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Walcott v. Terrebonne Parish Consolidated Government

United States District Court, E.D. Louisiana

November 20, 2017

STEVEN ANTHONY WALCOTT, JR.
v.
TERREBONNE PARISH CONSOLIDATED GOVERNMENT, ET AL.

         SECTION: “S” (3)

          SUPPLEMENTAL REPORT AND RECOMMENDATION

          DANIEL E. KNOWLES, III UNITED STATES MAGISTRATE JUDGE

         Plaintiff, Steven Anthony Walcott, Jr., filed this federal civil rights action against various identified and unidentified defendants. On September 22, 2017, the undersigned United States Magistrate Judge issued a report recommending that plaintiff's complaint be dismissed as frivolous and/or for failing to state a claim on which relief may be granted.[1] That Report and Recommendation currently remains pending before the United States District Judge.

         Plaintiff subsequently filed a document entitled “Preliminary Injunction & Restraining Order.”[2] He simultaneously filed identical documents in two of his other pending cases: Walcott v. Terrebonne Parish Medical Jail Staff, Civ. No. 17-6703 “G” (5), and Walcott v. Larpenter, Civ. No. 17-6710 “B” (1). He also filed a substantially similar document in a dismissed case which is currently on appeal: Walcott v. Terrebonne Parish Jail Medical Department, Civ. No. 16-15594 “B” (4). The motion filed in the instant case was referred to the undersigned for a Supplemental Report and Recommendation.[3] For the following reasons, it is now recommended that the motion for a preliminary injunction be denied for the following reasons.[4]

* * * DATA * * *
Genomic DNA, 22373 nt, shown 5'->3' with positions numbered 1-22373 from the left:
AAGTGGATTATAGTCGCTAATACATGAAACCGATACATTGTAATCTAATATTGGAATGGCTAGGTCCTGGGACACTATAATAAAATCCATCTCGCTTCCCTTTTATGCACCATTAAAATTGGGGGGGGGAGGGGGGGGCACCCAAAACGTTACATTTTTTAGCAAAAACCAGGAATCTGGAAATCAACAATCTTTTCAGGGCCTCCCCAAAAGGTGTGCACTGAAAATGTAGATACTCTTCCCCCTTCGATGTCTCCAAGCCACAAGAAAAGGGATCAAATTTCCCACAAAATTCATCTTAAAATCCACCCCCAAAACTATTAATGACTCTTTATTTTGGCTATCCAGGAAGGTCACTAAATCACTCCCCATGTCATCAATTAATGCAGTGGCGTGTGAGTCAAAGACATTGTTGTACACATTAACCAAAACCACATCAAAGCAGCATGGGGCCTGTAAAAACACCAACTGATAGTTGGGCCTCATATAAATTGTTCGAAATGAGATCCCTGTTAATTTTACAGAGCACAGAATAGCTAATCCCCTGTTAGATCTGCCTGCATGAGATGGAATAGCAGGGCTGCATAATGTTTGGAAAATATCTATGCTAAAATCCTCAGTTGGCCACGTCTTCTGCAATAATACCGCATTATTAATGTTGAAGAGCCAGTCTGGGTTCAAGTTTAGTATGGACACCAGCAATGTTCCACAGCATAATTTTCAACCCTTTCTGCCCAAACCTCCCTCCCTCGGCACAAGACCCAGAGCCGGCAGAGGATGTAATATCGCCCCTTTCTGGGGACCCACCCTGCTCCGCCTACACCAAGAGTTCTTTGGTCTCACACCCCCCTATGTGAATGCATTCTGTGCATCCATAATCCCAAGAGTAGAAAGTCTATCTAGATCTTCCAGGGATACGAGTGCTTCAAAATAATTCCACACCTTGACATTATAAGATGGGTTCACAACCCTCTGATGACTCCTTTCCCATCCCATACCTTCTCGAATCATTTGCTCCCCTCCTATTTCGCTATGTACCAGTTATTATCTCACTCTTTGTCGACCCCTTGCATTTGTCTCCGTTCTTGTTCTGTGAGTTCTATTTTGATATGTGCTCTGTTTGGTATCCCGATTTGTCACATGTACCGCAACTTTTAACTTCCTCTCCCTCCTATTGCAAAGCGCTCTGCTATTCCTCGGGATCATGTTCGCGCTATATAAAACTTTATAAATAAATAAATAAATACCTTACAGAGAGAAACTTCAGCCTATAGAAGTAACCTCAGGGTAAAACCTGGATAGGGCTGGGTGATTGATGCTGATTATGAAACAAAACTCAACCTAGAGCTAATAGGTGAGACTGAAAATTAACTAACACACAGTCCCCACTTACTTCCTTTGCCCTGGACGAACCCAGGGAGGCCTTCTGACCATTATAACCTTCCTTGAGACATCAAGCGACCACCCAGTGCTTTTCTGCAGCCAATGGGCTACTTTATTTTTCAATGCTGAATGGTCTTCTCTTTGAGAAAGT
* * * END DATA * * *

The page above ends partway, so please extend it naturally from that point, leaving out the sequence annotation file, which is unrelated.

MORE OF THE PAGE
As an initial matter, the Court notes that the motion largely concerns matters wholly unrelated to the claims in this lawsuit. Plaintiff's complaint in this matter was filled with a litany of grievances; however, he appeared to be asserting the following claims: (1) he was denied medical care and medication for his pre-existing conditions; (2) he was required to sleep on a mattress on the floor; (3) he was housed with a “non-medical detainee, ” Leo Kember, as a form of retaliation; (4) after a confrontation with Kember, plaintiff was placed on segregated lockdown without a hearing as a form of retaliation; (5) Kember's placement on the shared unit posed a danger to plaintiff; and (6) plaintiff was housed in unsanitary conditions while on lockdown. On the other hand, plaintiff's instant motion alleges numerous additional unrelated actions which he believes also violated his rights. For example, his unrelated allegations include, but are not limited to, the following: (1) his cell was illegally searched and his property was confiscated; (2) his food was laced with substances to induce hunger pangs; (3) officials tampered with his legal mail; (4) he was subjected to religious discrimination; (5) he was subjected to “psychological advances” which caused him to act out inappropriately; (6) he was subjected to “sexual seductive bribery” in order to tempt him to violate his faith and commit a criminal offense; (7) he was drugged with substances which caused him pain, adversely affected his ability to concentrate, tried “to change his sex from male to female, ” caused him to experience “raging anger, ” and adversely affected his sexual drive; (8) he was deprived of food and, as a result, lost consciousness and soiled himself; and (9) officials castrated him, causing his penis and testicles to shrink and his semen to turn into “brown water.” Where, as here, a plaintiff seeks injunctive relief unrelated to the claims in his lawsuit, his request for injunctive relief should be denied. See Martin v. Keitel, 205 Fed. App'x 925, 929 (3rd Cir. 2006); Schwartz v. United States Department of Justice, Civ. No. 06-5581, 2007 WL 2916465, at *3 (D.N.J. Oct. 4, 2007) (“A preliminary injunction grants intermediate relief of the same character as that which may be granted finally. When the movant seeks intermediate relief beyond the claims in the complaint, the court is powerless to enter a preliminary injunction.” (citations and quotation marks omitted)). Rather, plaintiff's recourse is to file a new, separate action in which his new claims can be properly evaluated. See, e.g., Romano v. Paunic, No. 8:13-cv-2515-T-23AEP, 2014 WL 55042, at *2 (M.D. Fla. Jan. 6, 2014).